If there's a player I wouldn't call the best player in the deal, it's the guy Kevin rated as the best prospect before the season, the catcher, Josh Donaldson. Hitting only .217/.276/.349 for Peoria in the Low-A Midwest League, the nicest things you can say are that he's 21, and you can never have too much catching. Did I mention that he's 21? The bad news is that as a product of Auburn and as someone who was expected to be an offense-oriented catcher, he's supposed to be hitting, and he isn't. Maybe that gets turned around at Kane County; maybe a coach or scout has seen something they can fix. Maybe he's just not all that.
On some level, I segregate this deal into two segments, because I'm merely human and I create patterns where none might exist. First, I put Gaudin for Gallagher to one side as something of a push, where the benefits are pretty straightforward: Gaudin's getting expensive through arbitration, where Gallagher's five years removed from free agency and three years younger. Consider it an exchange of an established fourth starter for a potential fourth starter, with the attendant cost savings. The problem is that this leaves you with Patterson, Murton, and Donaldson for Harden. Somebody would bite on that? Billy Beane would bite on that? Where's Felix Pie? Where's Rich Hill? Where's... well, something or somebody with real upside? This is it?
Naturally, people are already scrambling to credit Beane with the sort of inside information that led him to dump Jeremy Giambi for John Mabry. No doubt they'll genuflect should Harden hurt himself (again) and assure themselves that Billy must have known-he's all-knowing and wise, donchaknow. It is not Beane's fault that people are ready to home-brew their Kool-Aid so quickly, but no special brand of genius is required to recognize that Harden's a property whose value could go to nil in the next month, the next start, perhaps even the next pitch. But there is also the concern that this team, having already surprised people so very nicely three months into the season, had done all it needed to do where Beane's legend is concerned, and that converting Harden and Gaudin for new commodities comes across as especially cold-blooded.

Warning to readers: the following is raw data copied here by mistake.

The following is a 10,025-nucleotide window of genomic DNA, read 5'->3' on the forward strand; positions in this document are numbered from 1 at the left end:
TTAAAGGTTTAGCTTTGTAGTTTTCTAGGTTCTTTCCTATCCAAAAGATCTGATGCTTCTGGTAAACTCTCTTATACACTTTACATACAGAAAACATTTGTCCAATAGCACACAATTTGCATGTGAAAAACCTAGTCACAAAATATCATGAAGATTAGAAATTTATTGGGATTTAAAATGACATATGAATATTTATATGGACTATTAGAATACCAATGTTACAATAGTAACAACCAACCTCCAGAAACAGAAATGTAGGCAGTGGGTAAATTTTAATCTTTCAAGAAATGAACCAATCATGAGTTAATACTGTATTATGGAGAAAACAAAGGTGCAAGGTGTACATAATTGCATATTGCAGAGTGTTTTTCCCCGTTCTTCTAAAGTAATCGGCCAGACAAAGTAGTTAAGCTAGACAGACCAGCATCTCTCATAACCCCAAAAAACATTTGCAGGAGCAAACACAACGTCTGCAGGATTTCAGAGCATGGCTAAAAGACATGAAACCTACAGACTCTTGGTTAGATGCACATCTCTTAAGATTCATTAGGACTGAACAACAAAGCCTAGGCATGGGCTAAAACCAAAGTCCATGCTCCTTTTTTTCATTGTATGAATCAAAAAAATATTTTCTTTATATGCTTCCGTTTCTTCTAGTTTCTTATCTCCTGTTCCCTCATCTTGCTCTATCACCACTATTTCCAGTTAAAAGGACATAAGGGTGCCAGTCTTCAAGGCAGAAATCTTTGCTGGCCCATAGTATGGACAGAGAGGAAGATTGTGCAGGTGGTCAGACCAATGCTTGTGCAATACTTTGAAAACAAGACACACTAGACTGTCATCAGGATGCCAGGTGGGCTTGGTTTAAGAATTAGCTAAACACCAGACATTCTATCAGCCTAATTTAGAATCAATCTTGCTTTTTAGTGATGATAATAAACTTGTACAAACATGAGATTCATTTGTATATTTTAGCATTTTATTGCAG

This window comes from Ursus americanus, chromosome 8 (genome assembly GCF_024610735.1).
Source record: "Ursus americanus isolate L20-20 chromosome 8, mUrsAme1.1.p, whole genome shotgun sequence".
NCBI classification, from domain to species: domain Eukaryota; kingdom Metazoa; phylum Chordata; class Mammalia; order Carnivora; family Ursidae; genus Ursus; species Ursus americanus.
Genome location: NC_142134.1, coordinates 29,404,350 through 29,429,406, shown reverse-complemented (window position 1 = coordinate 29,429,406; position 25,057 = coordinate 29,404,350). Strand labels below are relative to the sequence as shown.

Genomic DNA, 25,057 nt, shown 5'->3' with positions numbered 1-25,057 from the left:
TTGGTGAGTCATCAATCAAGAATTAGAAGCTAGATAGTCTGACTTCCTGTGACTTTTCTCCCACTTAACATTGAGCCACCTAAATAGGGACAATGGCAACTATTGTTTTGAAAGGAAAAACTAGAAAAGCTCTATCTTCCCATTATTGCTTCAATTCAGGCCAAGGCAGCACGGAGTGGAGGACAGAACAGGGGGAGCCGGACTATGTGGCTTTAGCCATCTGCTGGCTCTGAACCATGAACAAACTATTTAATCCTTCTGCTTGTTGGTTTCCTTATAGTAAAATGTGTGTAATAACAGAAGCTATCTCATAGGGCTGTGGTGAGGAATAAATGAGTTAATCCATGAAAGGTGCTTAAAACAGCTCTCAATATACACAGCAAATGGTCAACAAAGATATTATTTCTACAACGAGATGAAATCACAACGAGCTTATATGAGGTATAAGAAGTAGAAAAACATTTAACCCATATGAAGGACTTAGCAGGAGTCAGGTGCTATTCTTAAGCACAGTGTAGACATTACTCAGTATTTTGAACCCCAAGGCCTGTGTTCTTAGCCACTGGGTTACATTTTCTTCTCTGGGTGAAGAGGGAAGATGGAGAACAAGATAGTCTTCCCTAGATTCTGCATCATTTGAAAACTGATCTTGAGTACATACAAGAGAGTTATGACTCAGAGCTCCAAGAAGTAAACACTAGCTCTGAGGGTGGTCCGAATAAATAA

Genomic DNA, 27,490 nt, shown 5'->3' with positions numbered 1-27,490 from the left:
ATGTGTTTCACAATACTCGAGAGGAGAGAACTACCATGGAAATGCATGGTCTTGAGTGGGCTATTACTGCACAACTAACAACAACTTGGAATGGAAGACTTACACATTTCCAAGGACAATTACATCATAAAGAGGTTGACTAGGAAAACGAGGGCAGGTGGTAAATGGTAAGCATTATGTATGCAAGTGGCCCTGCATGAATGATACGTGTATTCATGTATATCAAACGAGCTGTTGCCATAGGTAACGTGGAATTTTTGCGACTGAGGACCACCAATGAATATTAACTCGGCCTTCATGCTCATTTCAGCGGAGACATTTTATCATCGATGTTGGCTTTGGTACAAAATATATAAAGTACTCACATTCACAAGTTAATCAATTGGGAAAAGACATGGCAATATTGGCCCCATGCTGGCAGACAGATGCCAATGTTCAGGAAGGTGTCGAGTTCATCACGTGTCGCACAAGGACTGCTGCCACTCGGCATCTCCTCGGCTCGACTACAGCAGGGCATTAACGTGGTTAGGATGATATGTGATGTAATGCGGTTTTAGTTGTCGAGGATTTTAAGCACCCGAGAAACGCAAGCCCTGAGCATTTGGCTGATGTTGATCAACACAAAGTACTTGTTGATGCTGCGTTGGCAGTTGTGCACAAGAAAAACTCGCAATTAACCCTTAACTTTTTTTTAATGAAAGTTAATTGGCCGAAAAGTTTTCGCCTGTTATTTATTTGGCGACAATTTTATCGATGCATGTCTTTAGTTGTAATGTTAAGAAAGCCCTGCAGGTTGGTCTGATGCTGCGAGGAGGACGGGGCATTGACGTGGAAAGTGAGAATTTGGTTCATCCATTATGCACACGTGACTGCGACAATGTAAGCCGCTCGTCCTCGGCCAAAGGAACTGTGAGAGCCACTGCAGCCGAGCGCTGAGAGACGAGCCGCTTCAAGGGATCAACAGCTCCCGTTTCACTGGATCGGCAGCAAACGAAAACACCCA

Again, I doubt he cares, nor should he. Pushing past the atmospherics that must have some people muttering into their coffee this morning, the real problem is with what he got for Harden and Gaudin. In terms of the talent acquired, it looks and feels more like a salary dump than a deal that should be ranked with the winter deals made with the D'backs or the White Sox that refurbished the farm system. Except even then, Harden's deal wasn't guaranteed for next year, so if he's about to explode, the A's were really only out the rest of this year's salary, plus Gaudin's arbitrations to come. What does that add up to, $10-12 million above baseline expenditures over three years? That's not a whole lot of money, not in baseball. If you can nevertheless accept it on that level, that's probably eminently sensible of you, and better that than getting overly worked up over Murton or Patterson. Gallagher fills out a rotation at a pretty low cost, but the pitching staff on the next A's contender becomes that much more dependent on being all about the Inoas or the Cahills or winding up wherever a Gio (Gonzalez) quiz takes them.